The graduate program in Pharmacology was established in 1951, and currently includes programs in cardiovascular pharmacology, neuropharmacology, viral pharmacology, free radical biology, and drug development. Additional training programs exist in therapeutics, evidence-based medicine, and clinical investigation. The pharmacology graduate program has strengths in basic science as well as translational research.
The graduate program in Pharmacology is a component of the newly formed Department of Anesthesiology, Pharmacology & Therapeutics, and formalizes the Department's historical research and academic interactions. Within this new structure, additional research programs reflecting the close association between the disciplines of anesthesiology, pharmacology, and therapeutics are now available. Courses in pharmacology are taught at the undergraduate science, medical, dental, and graduate levels.
The program adheres to an 'apprenticeship' model of graduate training, in which graduate students work in close collaboration with a faculty member who is also their graduate supervisor. The program has strengths in projects covering a wide range of scientific and clinical areas of investigation. The primary aim of our graduate training program is to provide students with the skills necessary to conduct research in pharmacology and therapeutics that can be published in first-rate journals. Thus, an important factor in an applicant's admissibility is a matching of research and professional interests of the student and a faculty member within the program.
The Department has facilities available for original investigations in cellular, biochemical, viral, autonomic, cardiovascular, clinical, and neuropharmacology.
|Start date||Students with Canadian or US credentials||Students with international credentials|
|September||April 1st||March 1st|
|January||August 1st||July 1st|
|May||December 1st||November 1st|
|July||February 1st||January 1st|
All official supporting documents must be received by the deadline.
Program contact details
- Wynne Leung, email@example.com
The University of British Columbia
Room 211 - 2176 Health Sciences Mall
British Columbia, V6T 1Z3
Tuition / Program costs
|Fees||Canadian Citizen / Permanent Resident / Refugee / Diplomat||International|
|Installments per year||3||3|
|Tuition per installment||$1,508.28||$2,649.80|
|Tuition per year||$4,524.84||$7,949.40|
|Int. Tuition Award (ITA) per year (if eligible)||$3,200.00 (-)|
|Other Fees and Costs|
|Student Fees (yearly)||$832.00 (approx.)|
|Costs of living (yearly)||starting at $13,561.00 (check cost calculator)|
All fees for the year are subject to adjustment and UBC reserves the right to change any fees without notice at any time, including tuition and student fees. In case of a discrepancy between this webpage and the UBC Calendar, the UBC Calendar entry will be held to be correct.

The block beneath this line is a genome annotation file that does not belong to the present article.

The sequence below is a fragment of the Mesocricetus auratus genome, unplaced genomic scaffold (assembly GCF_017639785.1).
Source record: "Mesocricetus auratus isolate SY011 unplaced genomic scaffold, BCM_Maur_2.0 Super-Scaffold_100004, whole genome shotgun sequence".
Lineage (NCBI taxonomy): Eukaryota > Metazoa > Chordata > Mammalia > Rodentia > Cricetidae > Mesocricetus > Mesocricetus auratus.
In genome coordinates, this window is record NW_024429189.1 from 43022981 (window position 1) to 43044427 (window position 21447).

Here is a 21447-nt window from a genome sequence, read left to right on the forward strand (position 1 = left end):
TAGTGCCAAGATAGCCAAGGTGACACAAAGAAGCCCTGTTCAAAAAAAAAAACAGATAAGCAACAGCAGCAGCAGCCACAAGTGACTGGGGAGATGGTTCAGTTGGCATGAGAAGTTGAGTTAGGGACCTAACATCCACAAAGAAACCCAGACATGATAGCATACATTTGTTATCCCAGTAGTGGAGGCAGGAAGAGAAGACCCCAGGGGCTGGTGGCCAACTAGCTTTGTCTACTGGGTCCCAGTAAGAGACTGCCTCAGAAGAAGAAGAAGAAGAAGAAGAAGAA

Recent Doctoral Citations
- Dr. Wan ki Wong: "Dr. Wong studied the blood pressure lowering effects of beta blockers, which are used to treat chest pain. He showed that different sub-types of beta blockers lower blood pressure by different amounts and generally have no effect on pulse pressure. His research provides new information to assist physicians and patients in clinical decision-making." (May 2014)
- Dr. Heidi Noel Boyda: "Dr. Boyda investigated the side-effects of anti-psychotic medication and determined an underlying rationale for how these diabetic-like side-effects occur. Her research may aid psychiatrists to make more informed decisions regarding treatment and monitoring strategies, and offer patients better understanding of the medications they are taking." (November 2013)
- Dr. Ryan Arthur Whitehead: "Dr. Whitehead evaluated a new class of painkillers. These peripheral analgesic drugs block pain at the site of origin, and do not cause patients to become sedated. . This new analgesic class is expected to have tremendous benefit for treatment of arthritis and neuropathic pain." (November 2013)
- Dr. Ricardo Enrique Rivera-Acevedo: "Dr. Rivera's work focussed on treatments for chronic pain. He examined the pharmacological properties of local anesthetics on pain sensors. Using various methods, he established a model for the regulation of the sensors by these pain blocking compounds. His work provides a foundation for new approaches to selectively target and treat chronic pain." (May 2013)
- Dr. Maen Fuad Sarhan: "The rhythmic beat of the heart relies on electrical signals. Dr. Sarhan studied ways in which a specific electrical signal is regulated when it is conducted along pathways known as sodium channels. Through his research he uncovered a new pathway which was found to be disrupted in patients with cardiac arrhythmia, and this confirms its physiological relevance." (November 2012)